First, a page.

Panapukan Beach on Samar
Location within the Philippines
|Adjacent bodies of water|
|Area||13,428.8 km2 (5,184.9 sq mi)|
|Coastline||800.6 km (497.47 mi)|
|Highest elevation||850 m (2,790 ft)|
|Highest point||Mount Huraw|
|Largest settlement||Calbayog (pop. 183,851)|
|Pop. density||130.4/km2 (337.7/sq mi)|
Samar (// SAH-mar) is the third largest island in the Philippines. Located in eastern Visayas, within central Philippines. The island is divided into three provinces: Samar (the western two-fifths of the island of Samar), Northern Samar, and Eastern Samar. These three provinces, along with the provinces on the nearby islands of Leyte and Biliran are part of the Eastern Visayas region.
Samar is the eastern-most island in the Visayas. About a third of the island is protected as a natural park known as the Samar Island Natural Park. The island is separated from Leyte by the San Juanico Strait, which at its narrowest point is only about 2 kilometres (1.2 mi) across. This strait is crossed by the San Juanico Bridge. Samar lies southeast of the Bicol Peninsula on Luzon, the country's largest island; the San Bernardino Strait separates the two. To the south of Samar is the Leyte Gulf, which was the site of the Battle of Leyte Gulf, one of the most decisive naval battles during the Second World War. The gulf opens out into the Philippine Sea, found to the east of Samar and is part of the Pacific Ocean.
On June 19, 1965, through Republic Act No. 4221, Samar was divided into three provinces: Northern Samar, Western Samar and Eastern Samar with Catarman, Catbalogan City and Borongan City as its capital, respectively. Thus, June 19 is a regular non-working local holiday of the said provinces.
Samar was the first island of the Philippines sighted by the Spanish expedition of Ferdinand Magellan on 16 March 1521 after having left the Mariana Islands. Realizing he had arrived at an archipelago he charted the islands as San Lazaro (Saint Lazarus in English) because they were sighted on Lazarus Saturday. The Spaniards eventually called the island Filipinas, but the Portuguese called it Lequios. Even if Samar was the first island of the Philippines sighted by Magellan, he did not land and continued sailing south till, after anchoring at Suluan Island, he finally landed on Homonhon Island on 17 March 1521.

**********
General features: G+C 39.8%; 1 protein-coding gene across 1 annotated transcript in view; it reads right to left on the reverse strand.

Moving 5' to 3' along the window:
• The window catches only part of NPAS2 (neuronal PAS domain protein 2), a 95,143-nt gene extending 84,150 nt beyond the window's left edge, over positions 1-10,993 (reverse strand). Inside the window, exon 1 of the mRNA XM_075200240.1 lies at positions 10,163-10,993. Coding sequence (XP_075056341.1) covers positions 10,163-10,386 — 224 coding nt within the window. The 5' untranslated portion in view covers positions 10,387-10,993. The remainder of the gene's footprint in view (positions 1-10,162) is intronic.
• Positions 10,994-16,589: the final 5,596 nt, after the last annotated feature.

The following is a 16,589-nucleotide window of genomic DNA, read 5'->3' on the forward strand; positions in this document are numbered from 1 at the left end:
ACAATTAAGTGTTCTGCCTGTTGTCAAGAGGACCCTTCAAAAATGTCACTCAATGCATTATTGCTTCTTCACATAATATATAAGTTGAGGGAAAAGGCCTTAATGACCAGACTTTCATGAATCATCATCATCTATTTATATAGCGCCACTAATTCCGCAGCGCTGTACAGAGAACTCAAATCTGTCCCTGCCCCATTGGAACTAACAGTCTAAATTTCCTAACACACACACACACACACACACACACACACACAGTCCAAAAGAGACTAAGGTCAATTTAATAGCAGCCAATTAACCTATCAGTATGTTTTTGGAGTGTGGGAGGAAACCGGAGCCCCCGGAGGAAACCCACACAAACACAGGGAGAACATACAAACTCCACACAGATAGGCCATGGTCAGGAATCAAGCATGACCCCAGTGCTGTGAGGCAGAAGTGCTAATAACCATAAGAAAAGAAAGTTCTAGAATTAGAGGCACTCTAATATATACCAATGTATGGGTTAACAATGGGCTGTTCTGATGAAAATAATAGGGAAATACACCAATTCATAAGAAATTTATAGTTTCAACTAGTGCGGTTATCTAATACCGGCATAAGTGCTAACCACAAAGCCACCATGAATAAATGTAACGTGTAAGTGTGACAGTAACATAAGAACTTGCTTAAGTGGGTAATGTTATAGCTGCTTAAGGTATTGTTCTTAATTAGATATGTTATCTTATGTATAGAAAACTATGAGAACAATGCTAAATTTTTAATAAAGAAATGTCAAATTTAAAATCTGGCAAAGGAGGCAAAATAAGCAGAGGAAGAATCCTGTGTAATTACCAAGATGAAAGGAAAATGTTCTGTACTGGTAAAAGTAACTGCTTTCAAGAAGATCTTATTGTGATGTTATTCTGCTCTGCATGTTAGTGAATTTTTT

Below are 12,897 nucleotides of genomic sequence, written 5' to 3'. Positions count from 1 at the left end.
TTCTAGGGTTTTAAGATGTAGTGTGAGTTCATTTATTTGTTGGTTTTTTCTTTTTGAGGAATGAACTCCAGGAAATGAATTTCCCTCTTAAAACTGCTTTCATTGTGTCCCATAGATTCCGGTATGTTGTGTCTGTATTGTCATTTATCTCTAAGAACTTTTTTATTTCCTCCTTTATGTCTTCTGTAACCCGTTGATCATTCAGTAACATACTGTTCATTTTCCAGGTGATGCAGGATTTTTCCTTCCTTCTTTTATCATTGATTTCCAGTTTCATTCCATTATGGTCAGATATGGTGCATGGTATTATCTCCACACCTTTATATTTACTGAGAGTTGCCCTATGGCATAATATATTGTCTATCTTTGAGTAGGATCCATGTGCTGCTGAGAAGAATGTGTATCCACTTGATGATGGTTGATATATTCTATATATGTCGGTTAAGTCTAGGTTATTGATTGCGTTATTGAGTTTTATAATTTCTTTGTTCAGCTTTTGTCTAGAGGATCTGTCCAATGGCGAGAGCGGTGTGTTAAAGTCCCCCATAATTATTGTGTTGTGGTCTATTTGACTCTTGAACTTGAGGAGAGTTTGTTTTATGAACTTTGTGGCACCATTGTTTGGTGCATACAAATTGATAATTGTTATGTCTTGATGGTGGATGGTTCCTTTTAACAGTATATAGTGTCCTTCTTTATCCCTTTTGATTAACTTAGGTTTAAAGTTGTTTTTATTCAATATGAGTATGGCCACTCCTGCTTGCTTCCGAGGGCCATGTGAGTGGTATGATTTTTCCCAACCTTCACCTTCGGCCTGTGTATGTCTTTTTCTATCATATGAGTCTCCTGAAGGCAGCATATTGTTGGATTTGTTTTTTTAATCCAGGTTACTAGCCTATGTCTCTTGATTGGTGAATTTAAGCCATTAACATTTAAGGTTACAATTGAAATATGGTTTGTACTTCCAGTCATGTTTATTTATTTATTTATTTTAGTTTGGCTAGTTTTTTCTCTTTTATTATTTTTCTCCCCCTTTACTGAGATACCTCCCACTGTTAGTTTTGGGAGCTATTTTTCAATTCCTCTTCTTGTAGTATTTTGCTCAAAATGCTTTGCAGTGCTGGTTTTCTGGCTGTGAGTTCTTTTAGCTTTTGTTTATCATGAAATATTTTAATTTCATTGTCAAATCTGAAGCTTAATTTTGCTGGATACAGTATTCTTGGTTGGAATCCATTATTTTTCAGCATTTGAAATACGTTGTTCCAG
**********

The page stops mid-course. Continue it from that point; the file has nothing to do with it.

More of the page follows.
Other Spanish expeditions arrived years later. Historian William Henry Scott wrote that a “Samar datu by the name of Iberein was rowed out to a Spanish vessel anchored in his harbor in 1543 by oarsmen collared in gold; while wearing on his own person earrings and chains.” In the local epic called siday entitled "Bingi of Lawan" as written in the article of Scott, Lawan is a prosperous Lakanate in Samar. Datu Hadi Iberein came from the Lakanate of Lawan 
The final campaign of the Philippine–American War (1899-1902) took place in Samar and is one of the best known, and most notorious, of the entire war. A combination of factors resulted in particularly violent clashes.
On September 28, 1901, Eugenio Daza, Area Commander of Southeastern Samar and Valeriano Abanador, the town's police chief, launched an attack on U.S. Army Company C 9th Infantry Regiment who were occupying Balangiga. The Filipino Forces brought one of the only Filipino victories of the war and the worst American defeat in decades.
The Balangiga Encounter resulted in the brutal March across Samar.
"I want no prisoners. I wish you to kill and burn; the more you kill and burn, the better it will please me ... The interior of Samar must be made a howling wilderness ..." — Gen. Jacob H. Smith
Thousands of Filipinos were slaughtered by American Marines.
The waters off the east side of the island also hosted the Battle off Samar on October 25, 1944, wherein a small, unarmored force of United States Navy escorts fought off the center force of the Imperial Japanese Navy, including the Japanese battleship Yamato.